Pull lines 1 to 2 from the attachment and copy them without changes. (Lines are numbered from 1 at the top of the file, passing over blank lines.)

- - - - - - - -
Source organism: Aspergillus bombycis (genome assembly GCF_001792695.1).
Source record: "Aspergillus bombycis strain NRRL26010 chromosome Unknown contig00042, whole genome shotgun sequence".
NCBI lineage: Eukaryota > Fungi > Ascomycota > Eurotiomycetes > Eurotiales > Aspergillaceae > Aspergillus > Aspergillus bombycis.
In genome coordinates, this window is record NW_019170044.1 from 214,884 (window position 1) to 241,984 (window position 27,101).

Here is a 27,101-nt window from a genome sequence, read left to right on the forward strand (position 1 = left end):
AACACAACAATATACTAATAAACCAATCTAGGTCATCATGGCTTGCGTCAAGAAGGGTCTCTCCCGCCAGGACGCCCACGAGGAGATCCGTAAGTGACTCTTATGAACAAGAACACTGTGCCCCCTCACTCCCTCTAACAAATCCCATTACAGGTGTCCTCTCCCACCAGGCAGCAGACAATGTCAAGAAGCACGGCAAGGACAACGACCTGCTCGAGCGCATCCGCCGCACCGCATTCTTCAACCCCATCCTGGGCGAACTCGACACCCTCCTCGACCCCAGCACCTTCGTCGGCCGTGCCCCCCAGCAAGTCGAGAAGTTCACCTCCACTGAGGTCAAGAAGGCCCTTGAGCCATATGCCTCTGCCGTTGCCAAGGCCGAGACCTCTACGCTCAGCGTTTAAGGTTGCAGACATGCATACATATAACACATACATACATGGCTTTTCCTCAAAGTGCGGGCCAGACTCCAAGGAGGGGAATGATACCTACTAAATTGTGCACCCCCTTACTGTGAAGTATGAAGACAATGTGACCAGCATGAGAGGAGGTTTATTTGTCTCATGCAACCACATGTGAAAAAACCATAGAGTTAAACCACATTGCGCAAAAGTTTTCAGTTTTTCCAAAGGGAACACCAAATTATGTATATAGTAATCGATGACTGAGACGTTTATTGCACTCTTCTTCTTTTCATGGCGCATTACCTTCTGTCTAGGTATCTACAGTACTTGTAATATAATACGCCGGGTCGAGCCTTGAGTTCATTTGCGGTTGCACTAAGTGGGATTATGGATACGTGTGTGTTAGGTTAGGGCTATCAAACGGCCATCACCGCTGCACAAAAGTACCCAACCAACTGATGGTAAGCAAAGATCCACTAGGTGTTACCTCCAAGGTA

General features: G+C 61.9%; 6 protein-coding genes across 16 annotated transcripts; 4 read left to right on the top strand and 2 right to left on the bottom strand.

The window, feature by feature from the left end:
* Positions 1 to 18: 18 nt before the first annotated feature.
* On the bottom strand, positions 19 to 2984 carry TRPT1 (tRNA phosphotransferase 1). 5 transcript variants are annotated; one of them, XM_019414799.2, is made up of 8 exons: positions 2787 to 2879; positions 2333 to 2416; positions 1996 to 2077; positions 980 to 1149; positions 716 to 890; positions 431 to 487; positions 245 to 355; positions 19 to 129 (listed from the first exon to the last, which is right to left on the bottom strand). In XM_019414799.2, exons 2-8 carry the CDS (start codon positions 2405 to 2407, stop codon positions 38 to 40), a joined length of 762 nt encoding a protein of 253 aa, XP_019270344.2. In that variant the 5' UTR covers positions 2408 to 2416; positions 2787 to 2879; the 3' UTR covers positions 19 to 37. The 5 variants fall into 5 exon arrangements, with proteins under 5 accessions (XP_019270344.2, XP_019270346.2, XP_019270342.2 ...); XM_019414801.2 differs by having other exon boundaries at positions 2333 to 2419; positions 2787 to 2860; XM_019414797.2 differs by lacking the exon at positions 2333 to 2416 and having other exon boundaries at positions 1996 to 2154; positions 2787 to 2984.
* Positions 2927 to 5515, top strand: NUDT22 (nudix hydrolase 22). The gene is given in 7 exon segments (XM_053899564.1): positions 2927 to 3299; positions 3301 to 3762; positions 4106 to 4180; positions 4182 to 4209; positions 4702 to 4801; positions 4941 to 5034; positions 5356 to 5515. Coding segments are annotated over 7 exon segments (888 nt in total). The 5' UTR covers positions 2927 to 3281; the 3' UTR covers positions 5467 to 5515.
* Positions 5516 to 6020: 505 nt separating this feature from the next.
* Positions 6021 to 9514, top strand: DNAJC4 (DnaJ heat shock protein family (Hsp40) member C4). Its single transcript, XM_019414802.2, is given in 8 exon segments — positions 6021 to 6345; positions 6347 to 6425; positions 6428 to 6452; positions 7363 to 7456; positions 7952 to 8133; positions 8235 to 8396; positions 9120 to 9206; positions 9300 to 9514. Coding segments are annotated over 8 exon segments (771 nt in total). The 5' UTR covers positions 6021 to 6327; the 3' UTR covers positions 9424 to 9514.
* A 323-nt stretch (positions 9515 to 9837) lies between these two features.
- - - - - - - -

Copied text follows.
Source organism: Aspergillus bombycis (genome assembly GCF_001792695.1).
Source record: "Aspergillus bombycis strain NRRL26010 chromosome Unknown contig00042, whole genome shotgun sequence".